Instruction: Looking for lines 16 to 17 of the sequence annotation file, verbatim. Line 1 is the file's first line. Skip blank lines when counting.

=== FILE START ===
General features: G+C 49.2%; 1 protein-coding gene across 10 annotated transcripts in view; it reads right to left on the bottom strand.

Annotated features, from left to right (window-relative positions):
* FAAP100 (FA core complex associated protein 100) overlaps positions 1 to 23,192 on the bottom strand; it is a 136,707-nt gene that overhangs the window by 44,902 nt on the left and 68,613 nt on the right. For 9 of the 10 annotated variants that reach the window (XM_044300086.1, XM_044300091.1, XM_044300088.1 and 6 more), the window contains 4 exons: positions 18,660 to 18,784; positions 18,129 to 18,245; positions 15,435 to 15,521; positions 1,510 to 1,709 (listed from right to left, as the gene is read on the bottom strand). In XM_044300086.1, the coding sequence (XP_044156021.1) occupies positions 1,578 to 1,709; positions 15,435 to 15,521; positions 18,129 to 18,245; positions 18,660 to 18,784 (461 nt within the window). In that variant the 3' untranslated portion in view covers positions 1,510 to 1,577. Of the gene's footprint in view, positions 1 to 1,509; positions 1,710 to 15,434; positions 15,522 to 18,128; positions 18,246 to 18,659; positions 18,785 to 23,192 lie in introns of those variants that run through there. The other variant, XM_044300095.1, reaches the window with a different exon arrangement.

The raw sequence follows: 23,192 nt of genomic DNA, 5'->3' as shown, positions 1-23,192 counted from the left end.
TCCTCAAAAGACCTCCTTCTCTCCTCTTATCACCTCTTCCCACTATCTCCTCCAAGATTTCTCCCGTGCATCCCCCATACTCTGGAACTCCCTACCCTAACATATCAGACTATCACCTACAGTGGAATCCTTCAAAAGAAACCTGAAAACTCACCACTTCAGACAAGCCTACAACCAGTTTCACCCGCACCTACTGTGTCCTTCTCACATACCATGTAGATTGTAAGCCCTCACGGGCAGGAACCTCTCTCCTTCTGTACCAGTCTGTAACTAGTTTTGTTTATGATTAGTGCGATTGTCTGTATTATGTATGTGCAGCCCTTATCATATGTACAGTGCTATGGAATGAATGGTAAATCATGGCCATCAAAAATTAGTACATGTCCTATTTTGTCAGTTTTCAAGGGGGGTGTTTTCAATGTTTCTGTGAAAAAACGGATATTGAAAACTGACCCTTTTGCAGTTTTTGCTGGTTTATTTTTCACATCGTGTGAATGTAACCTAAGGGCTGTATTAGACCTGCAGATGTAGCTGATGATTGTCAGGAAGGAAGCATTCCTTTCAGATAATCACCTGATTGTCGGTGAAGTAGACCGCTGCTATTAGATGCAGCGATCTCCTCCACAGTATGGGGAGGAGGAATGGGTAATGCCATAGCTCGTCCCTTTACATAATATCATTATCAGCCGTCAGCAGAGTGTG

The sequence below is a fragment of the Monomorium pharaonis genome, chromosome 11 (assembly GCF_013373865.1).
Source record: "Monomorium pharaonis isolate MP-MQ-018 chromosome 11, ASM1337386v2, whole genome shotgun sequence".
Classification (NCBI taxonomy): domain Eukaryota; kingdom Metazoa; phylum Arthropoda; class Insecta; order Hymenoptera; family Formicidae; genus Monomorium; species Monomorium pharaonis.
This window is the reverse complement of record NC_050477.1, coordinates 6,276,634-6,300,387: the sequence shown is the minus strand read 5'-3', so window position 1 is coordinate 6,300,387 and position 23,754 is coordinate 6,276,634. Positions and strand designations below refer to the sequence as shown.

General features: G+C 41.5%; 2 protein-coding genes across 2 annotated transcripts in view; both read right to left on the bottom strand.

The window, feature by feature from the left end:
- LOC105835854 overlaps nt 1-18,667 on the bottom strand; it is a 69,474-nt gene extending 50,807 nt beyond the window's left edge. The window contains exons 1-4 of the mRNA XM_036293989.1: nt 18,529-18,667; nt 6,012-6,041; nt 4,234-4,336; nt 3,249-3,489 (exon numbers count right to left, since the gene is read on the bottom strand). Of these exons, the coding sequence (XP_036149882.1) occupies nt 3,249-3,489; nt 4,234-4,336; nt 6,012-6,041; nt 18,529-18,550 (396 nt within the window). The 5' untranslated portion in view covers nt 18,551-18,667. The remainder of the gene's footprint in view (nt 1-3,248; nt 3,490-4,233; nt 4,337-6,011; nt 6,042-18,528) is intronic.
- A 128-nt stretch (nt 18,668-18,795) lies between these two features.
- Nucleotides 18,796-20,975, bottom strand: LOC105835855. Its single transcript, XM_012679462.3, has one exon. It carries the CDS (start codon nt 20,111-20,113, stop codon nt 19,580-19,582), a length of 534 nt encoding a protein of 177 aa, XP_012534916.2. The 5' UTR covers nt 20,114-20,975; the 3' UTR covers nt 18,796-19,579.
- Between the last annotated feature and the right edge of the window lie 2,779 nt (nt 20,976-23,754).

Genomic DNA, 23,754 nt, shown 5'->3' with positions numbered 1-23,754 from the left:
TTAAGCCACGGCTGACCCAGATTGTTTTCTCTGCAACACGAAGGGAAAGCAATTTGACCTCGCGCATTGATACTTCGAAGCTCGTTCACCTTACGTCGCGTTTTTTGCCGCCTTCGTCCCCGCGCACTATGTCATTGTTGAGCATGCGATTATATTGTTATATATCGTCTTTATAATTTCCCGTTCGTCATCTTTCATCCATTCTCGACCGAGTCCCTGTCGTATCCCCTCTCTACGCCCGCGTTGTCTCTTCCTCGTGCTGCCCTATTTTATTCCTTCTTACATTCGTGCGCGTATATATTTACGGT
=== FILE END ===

Genomic DNA, 23,754 nt, shown 5'->3' with positions numbered 1-23,754 from the left:
TTAAGCCACGGCTGACCCAGATTGTTTTCTCTGCAACACGAAGGGAAAGCAATTTGACCTCGCGCATTGATACTTCGAAGCTCGTTCACCTTACGTCGCGTTTTTTGCCGCCTTCGTCCCCGCGCACTATGTCATTGTTGAGCATGCGATTATATTGTTATATATCGTCTTTATAATTTCCCGTTCGTCATCTTTCATCCATTCTCGACCGAGTCCCTGTCGTATCCCCTCTCTACGCCCGCGTTGTCTCTTCCTCGTGCTGCCCTATTTTATTCCTTCTTACATTCGTGCGCGTATATATTTACGGT